The slower rate even helps during editing, because I have more time to consider and list all the changes that would improve the story before I send it to my beta readers and critique partners. They get a better product, one that I’ve already done a lot of work on, to critique. I’m also having them read it one at a time instead of all at once now, which I think will increase the potential for improvement.
Without my illnesses slowing me down, I don’t think I ever would have discovered what I needed. I don’t think I would’ve realized how important it is to write using the methods that are best for you individually, and I never would’ve realized that I needed to test methods out in order to find that right path. But now I know that I need to experiment not just with what I write but with how I write it. Little by little, this will bring me to a place where I can write better–not just because I’m learning writing skills but because I’m discovering how to write in a way that maximizes my unique potential.
This epiphany also emphasized for me the importance of this piece of writing advice. In the linked Tumblr post, the writer discusses how J.R.R. Tolkien exemplified someone using what they know and are passionate about to write a story that’s both high-quality and uniquely personal. I was struck by that piece of advice from the moment I first read it. Now, I see that it aligns with this concept of finding what works best for you.
Initially, I didn’t know how to apply the advice because I see my passion as mainly being “stories.” That’s just too broad a topic. But as I’ve thought it over, I realized, first, I had to let go of what is typical for speculative fiction stories. I think most writers struggle with this; after all, there’s a reason we love the genre(s) we write! While it is important for us to examine what we love in our favorite authors/stories, it’s also important to consider what fits us.
As much as I love epic sci-fi/fantasy, I am not a strategist, and I don’t know much about war or political schemes. That kind of thinking doesn’t at all come naturally for me. So the stories that fit me aren’t big epics with worlds in need of salvation. The stories that fit my skills and interests are more personal and focused. These smaller-scale conflicts don’t have to be smaller intensity–what people usually connect to in stories are the characters. And that’s what I’m best suited to focus on, with my interest in human-related topics in general!
Writing small-scale stories does mean I’m less likely to become a Harry Potter- or Hunger Games-type phenomenon, but my vision of a dream career has changed anyway. I’ve realized the better goal isn’t to become a phenomenon, but rather to have a long and steady career with many published books. After all, you don’t have to touch millions to make a difference in the world. Even just one can be enough.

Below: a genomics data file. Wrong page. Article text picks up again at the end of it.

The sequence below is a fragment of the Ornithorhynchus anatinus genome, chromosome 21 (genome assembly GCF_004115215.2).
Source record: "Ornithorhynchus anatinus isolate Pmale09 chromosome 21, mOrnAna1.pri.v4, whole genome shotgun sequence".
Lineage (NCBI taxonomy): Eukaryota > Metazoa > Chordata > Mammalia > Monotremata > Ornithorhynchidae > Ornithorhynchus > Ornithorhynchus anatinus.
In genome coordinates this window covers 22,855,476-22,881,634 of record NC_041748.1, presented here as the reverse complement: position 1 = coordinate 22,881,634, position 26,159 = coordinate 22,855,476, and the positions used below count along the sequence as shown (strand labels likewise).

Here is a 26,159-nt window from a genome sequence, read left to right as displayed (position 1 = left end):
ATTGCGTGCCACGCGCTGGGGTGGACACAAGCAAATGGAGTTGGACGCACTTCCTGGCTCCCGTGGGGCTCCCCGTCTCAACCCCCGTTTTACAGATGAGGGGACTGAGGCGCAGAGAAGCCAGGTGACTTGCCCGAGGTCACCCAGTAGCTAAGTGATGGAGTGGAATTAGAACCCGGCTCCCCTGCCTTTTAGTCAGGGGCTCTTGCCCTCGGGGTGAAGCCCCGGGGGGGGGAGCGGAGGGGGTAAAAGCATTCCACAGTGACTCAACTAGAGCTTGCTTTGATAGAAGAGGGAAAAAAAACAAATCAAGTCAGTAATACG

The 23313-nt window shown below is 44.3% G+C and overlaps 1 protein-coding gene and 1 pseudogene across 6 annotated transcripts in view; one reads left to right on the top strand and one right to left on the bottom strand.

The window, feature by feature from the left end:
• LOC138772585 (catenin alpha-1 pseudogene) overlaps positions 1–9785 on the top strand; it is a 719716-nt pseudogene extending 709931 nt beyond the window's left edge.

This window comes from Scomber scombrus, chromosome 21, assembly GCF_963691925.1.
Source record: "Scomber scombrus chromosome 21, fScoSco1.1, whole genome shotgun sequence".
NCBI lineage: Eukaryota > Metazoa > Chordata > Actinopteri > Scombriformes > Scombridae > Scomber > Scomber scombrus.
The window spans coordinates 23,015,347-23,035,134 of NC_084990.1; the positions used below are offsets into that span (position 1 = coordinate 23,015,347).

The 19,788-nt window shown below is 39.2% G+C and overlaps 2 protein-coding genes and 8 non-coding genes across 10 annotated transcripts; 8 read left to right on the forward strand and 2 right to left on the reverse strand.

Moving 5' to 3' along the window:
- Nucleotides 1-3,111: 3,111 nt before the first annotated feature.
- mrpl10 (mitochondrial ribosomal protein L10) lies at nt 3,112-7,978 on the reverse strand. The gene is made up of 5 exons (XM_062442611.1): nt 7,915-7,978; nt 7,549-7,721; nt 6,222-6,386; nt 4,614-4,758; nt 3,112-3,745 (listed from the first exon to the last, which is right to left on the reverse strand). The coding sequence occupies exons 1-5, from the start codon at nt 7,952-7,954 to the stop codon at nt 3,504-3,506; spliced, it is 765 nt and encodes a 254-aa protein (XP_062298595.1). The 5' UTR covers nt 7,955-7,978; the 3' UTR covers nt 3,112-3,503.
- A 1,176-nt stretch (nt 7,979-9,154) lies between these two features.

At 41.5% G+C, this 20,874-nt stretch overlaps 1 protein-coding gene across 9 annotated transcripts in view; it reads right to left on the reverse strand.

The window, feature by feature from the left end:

So instead of writing epics, it’s better for me to write about what I have more experience, knowledge, and interest in. I have experience in complex family relationships, in mental and chronic illness, in music, and in social media use. I have a slightly more-than-average amount of knowledge about psychology, sociology, religion, and medicine. I also know a lot about cats, should that ever become relevant, LOL. Though I wouldn’t say I’m knowledgeable about it, I am very interested in romance. Finally, what draws me to speculative fiction is its focus on all the potential in the future, the universe, and ourselves. Between that and the many tropes I enjoy, there’s a lot I can work with in my writing to make it more unique! And of course, experiences and interests can change over time, offering even more possibilities.
Throughout my small and unsuccessful writing career so far, I’ve had a few “most important pieces of writing advice” to offer. I think it’s important for writers to become stubborn enough to never give up on their dreams. I think it’s important for writers to explore as many different stories from others as they can. I think it’s important for writers to recognize the autonomy of their characters. Now, I’m adding this to the top of the list: I think it’s important for writers to experiment with different writing methods so that they can find what works the best for them personally.
For me, this is a career-changer, and it might very well turn out to be a career-maker. Because of my chronic illness crisis, in multiple ways, my writing will never be the same.
Images via ccpixs.com, Kimchi.sg on Wikipedia, and Free-Photos on Pixabay.